GENEVA (3 June 2021) - A UN expert today called on the Government of Nicaragua to put an end to increasing attacks by its security forces against human rights defenders, and to stop detaining them arbitrarily.
There has been a new spate of arrests and attacks following the third anniversary of widespread protests that broke out in April 2018 over planned social security reforms, the lack of state response to the fire in the Indio Maíz Nature Reserve and in response to the violent repression of protesters. The 18 April anniversary has often been a flashpoint.
"Nicaragua must not criminalise legitimate practices such as participation in peaceful protests,” said Mary Lawlor, UN Special Rapporteur on the situation of human rights defenders. “The State should refrain from initiating criminal proceedings based on generic or disproportionate charges.”
She drew attention to two defenders, Celia Cruz and John Christopher Cerna Zúñiga, who have reportedly suffered ill treatment in prison.
Celia Cruz, a trans woman and human rights defender, was detained on 21 April 2020 following protests in Ometepe, an island in Lake Nicaragua. Despite her gender identify, Ms. Cruz was held in an all-male prison, which exposed her to sexual assault and verbal violence. She was released more than a year later, on 25 April 2021.
John Christopher Cerna Zúñiga, a student leader and human rights defender arrested in February 2020, was sentenced to 12 years in prison on allegedly trumped-up charges of drug trafficking aimed at preventing him from working as a human rights defender.
Reports received indicate that they were ill-treated in prison, denied medical care, attacked and sexually assaulted. Also, that people who protest against the Government are put into maximum security cells with increased surveillance, searches, and isolation.
Nicaraguan human rights defenders are still trying to get truth, justice and reparations for those killed during the 2018 protests, and Lawlor said this is particularly important ahead of general elections scheduled for November this year.
“Nicaragua must redouble its efforts to guarantee the right of human rights defenders to peaceful assembly and the right to defend rights, said Lawlor. “The work of defenders is more essential than ever. Their role in protecting human rights and assisting vulnerable populations must be protected, not undermined.”
The Rapporteur is in contact with the Nicaraguan authorities on this issue.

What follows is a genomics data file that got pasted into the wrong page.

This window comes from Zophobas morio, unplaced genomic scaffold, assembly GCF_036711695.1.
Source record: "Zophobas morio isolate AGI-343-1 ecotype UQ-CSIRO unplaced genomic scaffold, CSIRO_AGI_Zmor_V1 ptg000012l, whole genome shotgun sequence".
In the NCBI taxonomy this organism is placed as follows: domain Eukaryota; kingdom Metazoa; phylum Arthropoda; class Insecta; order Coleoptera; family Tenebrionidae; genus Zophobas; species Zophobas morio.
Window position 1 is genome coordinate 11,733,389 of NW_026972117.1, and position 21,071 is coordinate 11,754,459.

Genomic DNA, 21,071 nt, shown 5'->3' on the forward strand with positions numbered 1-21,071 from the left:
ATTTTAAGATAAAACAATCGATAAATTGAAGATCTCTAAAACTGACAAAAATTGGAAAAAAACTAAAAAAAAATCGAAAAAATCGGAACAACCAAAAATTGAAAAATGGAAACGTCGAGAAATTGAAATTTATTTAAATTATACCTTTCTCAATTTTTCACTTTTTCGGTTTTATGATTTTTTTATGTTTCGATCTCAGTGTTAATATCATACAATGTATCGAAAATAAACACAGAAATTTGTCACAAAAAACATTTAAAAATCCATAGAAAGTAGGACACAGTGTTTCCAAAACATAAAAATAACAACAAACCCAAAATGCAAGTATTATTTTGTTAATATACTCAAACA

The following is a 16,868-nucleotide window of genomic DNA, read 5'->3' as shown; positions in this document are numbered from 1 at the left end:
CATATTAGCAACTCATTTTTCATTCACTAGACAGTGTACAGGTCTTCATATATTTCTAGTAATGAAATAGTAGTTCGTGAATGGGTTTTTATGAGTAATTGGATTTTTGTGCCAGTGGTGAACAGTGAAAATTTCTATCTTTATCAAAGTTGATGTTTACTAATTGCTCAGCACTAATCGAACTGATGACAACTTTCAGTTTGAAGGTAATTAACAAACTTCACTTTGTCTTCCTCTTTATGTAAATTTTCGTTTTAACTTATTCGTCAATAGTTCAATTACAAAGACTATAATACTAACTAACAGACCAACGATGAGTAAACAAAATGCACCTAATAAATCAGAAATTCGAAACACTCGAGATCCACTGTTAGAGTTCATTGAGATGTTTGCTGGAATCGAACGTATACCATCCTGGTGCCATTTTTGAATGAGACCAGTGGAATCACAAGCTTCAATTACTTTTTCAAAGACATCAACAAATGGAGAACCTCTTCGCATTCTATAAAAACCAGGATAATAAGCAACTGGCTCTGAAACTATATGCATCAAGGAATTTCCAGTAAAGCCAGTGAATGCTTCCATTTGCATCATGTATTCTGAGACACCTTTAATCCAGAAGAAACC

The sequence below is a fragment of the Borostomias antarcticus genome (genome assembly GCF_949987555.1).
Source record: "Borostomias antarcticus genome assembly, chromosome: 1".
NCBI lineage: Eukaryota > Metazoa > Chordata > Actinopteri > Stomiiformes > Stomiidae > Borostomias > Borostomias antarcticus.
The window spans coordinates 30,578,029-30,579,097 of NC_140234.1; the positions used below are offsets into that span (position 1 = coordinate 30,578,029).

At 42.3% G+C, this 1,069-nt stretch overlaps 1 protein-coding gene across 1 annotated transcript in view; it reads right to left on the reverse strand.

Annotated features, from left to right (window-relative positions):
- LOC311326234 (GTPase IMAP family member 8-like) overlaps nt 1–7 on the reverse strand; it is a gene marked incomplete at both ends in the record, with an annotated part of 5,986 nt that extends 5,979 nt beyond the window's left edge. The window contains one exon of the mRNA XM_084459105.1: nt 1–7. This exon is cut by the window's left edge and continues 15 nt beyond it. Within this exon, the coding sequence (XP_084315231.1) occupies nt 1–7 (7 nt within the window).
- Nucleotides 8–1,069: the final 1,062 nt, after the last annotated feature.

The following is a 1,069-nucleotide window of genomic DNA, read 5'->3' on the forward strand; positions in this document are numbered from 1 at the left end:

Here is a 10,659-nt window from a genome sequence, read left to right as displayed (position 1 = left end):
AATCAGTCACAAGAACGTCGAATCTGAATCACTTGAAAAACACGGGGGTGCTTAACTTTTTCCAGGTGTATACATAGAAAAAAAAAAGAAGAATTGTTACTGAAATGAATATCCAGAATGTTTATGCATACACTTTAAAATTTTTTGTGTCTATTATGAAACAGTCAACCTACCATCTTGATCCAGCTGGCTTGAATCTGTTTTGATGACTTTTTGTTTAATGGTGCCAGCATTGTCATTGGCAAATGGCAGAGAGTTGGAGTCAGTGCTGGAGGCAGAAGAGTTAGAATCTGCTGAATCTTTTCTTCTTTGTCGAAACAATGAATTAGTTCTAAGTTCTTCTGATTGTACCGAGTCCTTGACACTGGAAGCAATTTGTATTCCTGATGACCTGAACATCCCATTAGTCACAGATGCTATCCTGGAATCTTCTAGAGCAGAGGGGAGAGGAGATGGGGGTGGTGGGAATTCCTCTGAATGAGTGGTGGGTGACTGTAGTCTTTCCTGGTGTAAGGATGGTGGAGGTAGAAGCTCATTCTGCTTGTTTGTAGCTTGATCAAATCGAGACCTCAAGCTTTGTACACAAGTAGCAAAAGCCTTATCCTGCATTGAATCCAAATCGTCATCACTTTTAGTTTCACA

The expert’s call was endorsed by: Mr. Clement Nyaletsossi Voule, Special Rapporteur on the right to peaceful assembly and association;
Ms. Tlaleng Mofokeng,
Special Rapporteur on the right to physical and mental health;
Mr. Victor Madrigal-Broloz,
Independent Expert on protection against violence and discrimination based on sexual orientation and gender identity and
Mr. Nils Melzer, Special Rapporteur on torture and other cruel, inhuman or degrading treatment or punishment.
Ms. Mary Lawlor
(Ireland) is the Special Rapporteur on the situation of human rights defenders. She is currently an Adjunct Professor of Business and Human Rights in Trinity College Dublin. She was the founder of Front-Line Defenders - the International Foundation for the Protection of Human Rights Defenders. As Executive Director from 2001-2016, she represented Front Line Defenders and had a key role in its development. Ms. Lawlor was previously Director of the Irish Office of Amnesty International from 1988 to 2000, after becoming a member of the Board of Directors 1975 and being elected its President from 1983 to 1987.
Special Rapporteurs are part of the Special Procedures of the Human Rights Council. Special Procedures, the largest body of independent experts in the UN Human Rights System, is the general name for the independent fact-finding and monitoring mechanisms established by the Council to address specific country situations or thematic issues around the world. Special Procedures experts work on a voluntary basis; they are not UN staff and do not receive a salary for their work. They are independent of any government and organisation and act in their individual capacity.
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